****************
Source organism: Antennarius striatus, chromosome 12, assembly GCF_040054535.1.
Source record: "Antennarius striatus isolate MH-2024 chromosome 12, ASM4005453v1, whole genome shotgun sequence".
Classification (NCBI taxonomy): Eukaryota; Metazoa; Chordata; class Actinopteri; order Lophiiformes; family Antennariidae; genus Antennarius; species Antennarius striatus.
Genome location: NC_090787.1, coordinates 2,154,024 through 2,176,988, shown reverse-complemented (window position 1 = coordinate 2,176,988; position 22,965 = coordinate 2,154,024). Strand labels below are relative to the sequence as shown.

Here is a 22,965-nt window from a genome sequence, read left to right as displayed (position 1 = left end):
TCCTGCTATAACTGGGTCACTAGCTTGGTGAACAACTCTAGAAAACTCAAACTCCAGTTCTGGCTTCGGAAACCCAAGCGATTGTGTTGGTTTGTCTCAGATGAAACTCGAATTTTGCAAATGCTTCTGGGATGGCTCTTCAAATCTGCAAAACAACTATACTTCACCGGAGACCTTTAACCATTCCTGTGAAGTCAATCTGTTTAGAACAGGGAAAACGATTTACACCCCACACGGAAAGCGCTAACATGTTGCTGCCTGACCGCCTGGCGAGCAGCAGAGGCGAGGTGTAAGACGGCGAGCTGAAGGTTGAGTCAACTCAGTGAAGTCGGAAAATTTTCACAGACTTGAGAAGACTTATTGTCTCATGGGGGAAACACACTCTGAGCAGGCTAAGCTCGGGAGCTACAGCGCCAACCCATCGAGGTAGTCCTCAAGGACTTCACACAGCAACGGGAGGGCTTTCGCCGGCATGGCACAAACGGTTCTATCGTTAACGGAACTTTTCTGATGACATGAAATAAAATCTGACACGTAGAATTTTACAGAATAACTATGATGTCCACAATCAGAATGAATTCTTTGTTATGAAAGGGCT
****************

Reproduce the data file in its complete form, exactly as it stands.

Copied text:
Source organism: Antennarius striatus, chromosome 12, assembly GCF_040054535.1.
Source record: "Antennarius striatus isolate MH-2024 chromosome 12, ASM4005453v1, whole genome shotgun sequence".
Classification (NCBI taxonomy): Eukaryota; Metazoa; Chordata; class Actinopteri; order Lophiiformes; family Antennariidae; genus Antennarius; species Antennarius striatus.
Genome location: NC_090787.1, coordinates 2,154,024 through 2,176,988, shown reverse-complemented (window position 1 = coordinate 2,176,988; position 22,965 = coordinate 2,154,024). Strand labels below are relative to the sequence as shown.

Here is a 22,965-nt window from a genome sequence, read left to right as displayed (position 1 = left end):
TCCTGCTATAACTGGGTCACTAGCTTGGTGAACAACTCTAGAAAACTCAAACTCCAGTTCTGGCTTCGGAAACCCAAGCGATTGTGTTGGTTTGTCTCAGATGAAACTCGAATTTTGCAAATGCTTCTGGGATGGCTCTTCAAATCTGCAAAACAACTATACTTCACCGGAGACCTTTAACCATTCCTGTGAAGTCAATCTGTTTAGAACAGGGAAAACGATTTACACCCCACACGGAAAGCGCTAACATGTTGCTGCCTGACCGCCTGGCGAGCAGCAGAGGCGAGGTGTAAGACGGCGAGCTGAAGGTTGAGTCAACTCAGTGAAGTCGGAAAATTTTCACAGACTTGAGAAGACTTATTGTCTCATGGGGGAAACACACTCTGAGCAGGCTAAGCTCGGGAGCTACAGCGCCAACCCATCGAGGTAGTCCTCAAGGACTTCACACAGCAACGGGAGGGCTTTCGCCGGCATGGCACAAACGGTTCTATCGTTAACGGAACTTTTCTGATGACATGAAATAAAATCTGACACGTAGAATTTTACAGAATAACTATGATGTCCACAATCAGAATGAATTCTTTGTTATGAAAGGGCT